Remembering Sam Chapman z”l



For months, Jewish Studies teacher Ms. Elizabeth Kattler had been making dedications in hopes of healing for her childhood friend. Earlier this year, her student, junior Sam Chapman, checked in to ask about that friend. “Sam noticed,” recalls Ms. Kattler. “He heard me through the computer screen and he said something, which can be a rare and wonderful thing today.” She continues: “Sam was a kind, thoughtful and outgoing person.”

On Sunday, February 7, the Milken community received the devastating news that Sam Chapman, 16, had unexpectedly passed away. Teachers and students alike reflected on their memory of Sam Chapman for his emotional intelligence, enthusiasm for learning, sense of humor, strength, generosity, and compassion. Sam Chapman was a kind soul who will be missed by all who knew him.

Sam “wore his personality and spirit on his face,” noted Ms. Kattler. “He was sunshine, he was light… he said what he felt.” Likewise, Mr. McAdamis was particularly blown away by Sam’s frankness and the way that his personality shone through his writing: “His honesty clearly communicated that he was a guy who loved understanding people and getting along with them.” Dr. Shenassa described Sam’s big personality and positive attitude, evidenced by the fact that he was always smiling: “He had a sweetness about him that made you immediately feel comfortable and at ease.”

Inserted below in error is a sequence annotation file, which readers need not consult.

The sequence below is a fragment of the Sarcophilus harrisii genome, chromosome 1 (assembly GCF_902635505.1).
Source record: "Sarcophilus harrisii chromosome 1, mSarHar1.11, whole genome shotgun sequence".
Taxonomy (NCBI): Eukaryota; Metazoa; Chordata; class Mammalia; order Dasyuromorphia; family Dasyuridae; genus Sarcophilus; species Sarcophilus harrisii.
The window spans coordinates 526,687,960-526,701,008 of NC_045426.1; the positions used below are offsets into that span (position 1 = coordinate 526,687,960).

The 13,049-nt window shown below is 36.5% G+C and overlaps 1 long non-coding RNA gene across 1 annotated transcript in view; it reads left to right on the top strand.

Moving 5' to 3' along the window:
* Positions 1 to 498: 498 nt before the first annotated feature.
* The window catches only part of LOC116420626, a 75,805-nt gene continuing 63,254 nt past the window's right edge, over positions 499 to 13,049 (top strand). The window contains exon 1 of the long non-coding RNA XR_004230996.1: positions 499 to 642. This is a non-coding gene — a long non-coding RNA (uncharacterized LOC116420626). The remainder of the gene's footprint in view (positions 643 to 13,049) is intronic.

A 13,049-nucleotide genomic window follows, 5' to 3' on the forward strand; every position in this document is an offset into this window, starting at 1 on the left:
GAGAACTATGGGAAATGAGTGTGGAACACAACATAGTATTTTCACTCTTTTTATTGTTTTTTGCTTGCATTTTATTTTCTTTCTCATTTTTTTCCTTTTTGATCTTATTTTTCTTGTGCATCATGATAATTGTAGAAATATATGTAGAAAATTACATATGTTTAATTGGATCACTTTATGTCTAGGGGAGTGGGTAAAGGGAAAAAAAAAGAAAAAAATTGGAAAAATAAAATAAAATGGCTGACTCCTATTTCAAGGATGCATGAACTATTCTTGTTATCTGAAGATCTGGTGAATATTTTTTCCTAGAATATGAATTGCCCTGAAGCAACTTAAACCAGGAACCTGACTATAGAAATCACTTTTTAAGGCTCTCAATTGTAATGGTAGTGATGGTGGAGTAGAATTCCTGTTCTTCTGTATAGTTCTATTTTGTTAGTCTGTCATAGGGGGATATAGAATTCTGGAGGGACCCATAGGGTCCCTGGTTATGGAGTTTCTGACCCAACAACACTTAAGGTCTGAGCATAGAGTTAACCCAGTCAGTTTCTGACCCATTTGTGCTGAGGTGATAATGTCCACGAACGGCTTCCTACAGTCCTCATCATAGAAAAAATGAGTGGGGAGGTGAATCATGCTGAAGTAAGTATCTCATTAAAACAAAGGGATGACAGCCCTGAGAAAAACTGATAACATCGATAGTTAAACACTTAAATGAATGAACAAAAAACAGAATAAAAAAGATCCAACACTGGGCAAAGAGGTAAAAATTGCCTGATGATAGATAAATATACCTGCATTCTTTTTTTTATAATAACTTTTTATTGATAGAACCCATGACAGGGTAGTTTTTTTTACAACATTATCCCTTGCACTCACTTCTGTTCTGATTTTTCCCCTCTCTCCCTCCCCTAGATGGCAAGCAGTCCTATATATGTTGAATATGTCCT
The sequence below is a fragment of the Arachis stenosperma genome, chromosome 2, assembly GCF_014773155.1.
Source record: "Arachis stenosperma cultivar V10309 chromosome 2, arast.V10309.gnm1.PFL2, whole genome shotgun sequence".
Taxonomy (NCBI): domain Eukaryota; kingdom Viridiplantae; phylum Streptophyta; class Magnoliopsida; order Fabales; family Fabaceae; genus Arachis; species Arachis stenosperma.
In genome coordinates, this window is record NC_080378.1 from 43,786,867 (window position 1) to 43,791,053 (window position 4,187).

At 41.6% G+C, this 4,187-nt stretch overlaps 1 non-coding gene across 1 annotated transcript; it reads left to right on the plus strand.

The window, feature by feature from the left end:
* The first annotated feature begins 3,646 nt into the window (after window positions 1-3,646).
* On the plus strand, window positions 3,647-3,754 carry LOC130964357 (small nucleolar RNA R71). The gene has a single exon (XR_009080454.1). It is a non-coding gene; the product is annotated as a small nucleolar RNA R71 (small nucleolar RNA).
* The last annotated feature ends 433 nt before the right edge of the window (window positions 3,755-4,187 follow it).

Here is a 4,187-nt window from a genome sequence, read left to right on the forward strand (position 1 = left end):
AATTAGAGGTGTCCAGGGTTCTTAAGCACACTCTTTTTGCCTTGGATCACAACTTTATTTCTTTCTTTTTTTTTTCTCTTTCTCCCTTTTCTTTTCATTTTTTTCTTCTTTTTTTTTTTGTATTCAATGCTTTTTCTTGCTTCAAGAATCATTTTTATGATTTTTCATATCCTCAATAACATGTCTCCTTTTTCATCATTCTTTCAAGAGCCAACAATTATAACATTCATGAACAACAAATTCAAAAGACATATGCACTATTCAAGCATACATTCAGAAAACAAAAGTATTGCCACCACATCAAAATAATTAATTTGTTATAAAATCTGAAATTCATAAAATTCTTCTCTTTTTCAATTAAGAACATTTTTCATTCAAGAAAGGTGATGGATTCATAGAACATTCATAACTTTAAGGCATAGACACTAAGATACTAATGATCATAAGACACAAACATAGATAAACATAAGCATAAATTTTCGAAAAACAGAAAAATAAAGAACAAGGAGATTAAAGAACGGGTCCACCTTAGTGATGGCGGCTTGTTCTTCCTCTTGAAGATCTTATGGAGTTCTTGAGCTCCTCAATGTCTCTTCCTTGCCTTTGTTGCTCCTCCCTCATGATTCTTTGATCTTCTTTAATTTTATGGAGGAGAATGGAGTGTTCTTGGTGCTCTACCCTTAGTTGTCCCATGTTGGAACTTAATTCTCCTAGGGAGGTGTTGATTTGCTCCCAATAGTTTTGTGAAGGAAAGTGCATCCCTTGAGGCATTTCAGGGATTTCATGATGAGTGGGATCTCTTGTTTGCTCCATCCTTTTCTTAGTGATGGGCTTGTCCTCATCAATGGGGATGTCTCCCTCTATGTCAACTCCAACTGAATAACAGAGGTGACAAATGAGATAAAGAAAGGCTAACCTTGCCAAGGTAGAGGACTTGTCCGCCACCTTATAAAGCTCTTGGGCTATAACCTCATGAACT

Sam’s intellectual curiosity set an example for other students, showing his teachers that someone cared. “I relied on the rapport he and I had to show other students that the class was always meant to be welcoming and safe,” McAdamis said. 

Mr. Wallace said that he often calls on students to make sure they’re paying attention. “And I always loved it when I got to do that with Sam,” he noted. “It was a great break for everybody in the room.” 

Moreover, his enthusiasm for and extensive knowledge of psychology and neuroscience motivated him to be an active participant in class and frequently contribute stories and examples whenever a new topic was discussed. “He was always participating and chiming in,” Dr. Shenassa said.

Photo Courtesy of Adam Binder

Dr. DeLisi shared that “Sam didn’t just accept that something in Latin means what it means. He always wanted to understand why it has to work that way. He studied a bit about Spanish and he was always finding the connection between things.”

Sam was known to gauge the emotional temperature of people around him. “He always was able to recognize if someone was having a bad day and would try to comfort them with humor or with a smile,” Coach Rutherford said. Even when the office got particularly busy, he was known to just stop by, check in, and make her smile. 

“He saw humor in a lot of things, and he was sensitive to the moods around him, even his teachers,” Ms. Kattler recalled.